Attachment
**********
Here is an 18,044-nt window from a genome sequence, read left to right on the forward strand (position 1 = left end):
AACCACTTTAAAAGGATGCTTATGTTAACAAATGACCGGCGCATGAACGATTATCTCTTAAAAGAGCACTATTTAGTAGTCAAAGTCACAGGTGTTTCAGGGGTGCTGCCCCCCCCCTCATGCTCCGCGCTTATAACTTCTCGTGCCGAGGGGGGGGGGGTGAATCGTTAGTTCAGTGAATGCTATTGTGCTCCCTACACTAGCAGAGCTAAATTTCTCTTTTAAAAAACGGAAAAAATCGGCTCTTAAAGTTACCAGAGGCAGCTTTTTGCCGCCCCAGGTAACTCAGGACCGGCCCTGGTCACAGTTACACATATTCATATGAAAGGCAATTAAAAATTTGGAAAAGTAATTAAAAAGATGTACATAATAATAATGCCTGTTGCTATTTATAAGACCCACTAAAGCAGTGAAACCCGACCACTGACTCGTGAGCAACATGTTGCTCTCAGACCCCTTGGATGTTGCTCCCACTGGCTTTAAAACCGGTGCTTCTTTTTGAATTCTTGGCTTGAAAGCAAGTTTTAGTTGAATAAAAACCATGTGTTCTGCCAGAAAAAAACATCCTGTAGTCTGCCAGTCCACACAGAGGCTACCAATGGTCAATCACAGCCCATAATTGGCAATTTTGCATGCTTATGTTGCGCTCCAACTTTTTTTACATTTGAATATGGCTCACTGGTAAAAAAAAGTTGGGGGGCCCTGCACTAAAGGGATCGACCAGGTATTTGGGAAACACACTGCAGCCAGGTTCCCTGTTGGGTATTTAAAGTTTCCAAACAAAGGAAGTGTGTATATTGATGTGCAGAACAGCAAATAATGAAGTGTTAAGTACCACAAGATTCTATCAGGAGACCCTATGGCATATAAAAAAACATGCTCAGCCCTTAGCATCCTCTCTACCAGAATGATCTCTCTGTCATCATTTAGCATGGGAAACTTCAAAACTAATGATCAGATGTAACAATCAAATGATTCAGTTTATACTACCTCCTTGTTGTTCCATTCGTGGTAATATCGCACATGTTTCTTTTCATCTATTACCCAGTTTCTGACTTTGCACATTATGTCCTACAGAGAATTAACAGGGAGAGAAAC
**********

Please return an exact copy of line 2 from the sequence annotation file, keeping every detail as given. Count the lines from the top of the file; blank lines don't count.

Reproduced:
AACCACTTTAAAAGGATGCTTATGTTAACAAATGACCGGCGCATGAACGATTATCTCTTAAAAGAGCACTATTTAGTAGTCAAAGTCACAGGTGTTTCAGGGGTGCTGCCCCCCCCCTCATGCTCCGCGCTTATAACTTCTCGTGCCGAGGGGGGGGGGGTGAATCGTTAGTTCAGTGAATGCTATTGTGCTCCCTACACTAGCAGAGCTAAATTTCTCTTTTAAAAAACGGAAAAAATCGGCTCTTAAAGTTACCAGAGGCAGCTTTTTGCCGCCCCAGGTAACTCAGGACCGGCCCTGGTCACAGTTACACATATTCATATGAAAGGCAATTAAAAATTTGGAAAAGTAATTAAAAAGATGTACATAATAATAATGCCTGTTGCTATTTATAAGACCCACTAAAGCAGTGAAACCCGACCACTGACTCGTGAGCAACATGTTGCTCTCAGACCCCTTGGATGTTGCTCCCACTGGCTTTAAAACCGGTGCTTCTTTTTGAATTCTTGGCTTGAAAGCAAGTTTTAGTTGAATAAAAACCATGTGTTCTGCCAGAAAAAAACATCCTGTAGTCTGCCAGTCCACACAGAGGCTACCAATGGTCAATCACAGCCCATAATTGGCAATTTTGCATGCTTATGTTGCGCTCCAACTTTTTTTACATTTGAATATGGCTCACTGGTAAAAAAAAGTTGGGGGGCCCTGCACTAAAGGGATCGACCAGGTATTTGGGAAACACACTGCAGCCAGGTTCCCTGTTGGGTATTTAAAGTTTCCAAACAAAGGAAGTGTGTATATTGATGTGCAGAACAGCAAATAATGAAGTGTTAAGTACCACAAGATTCTATCAGGAGACCCTATGGCATATAAAAAAACATGCTCAGCCCTTAGCATCCTCTCTACCAGAATGATCTCTCTGTCATCATTTAGCATGGGAAACTTCAAAACTAATGATCAGATGTAACAATCAAATGATTCAGTTTATACTACCTCCTTGTTGTTCCATTCGTGGTAATATCGCACATGTTTCTTTTCATCTATTACCCAGTTTCTGACTTTGCACATTATGTCCTACAGAGAATTAACAGGGAGAGAAAC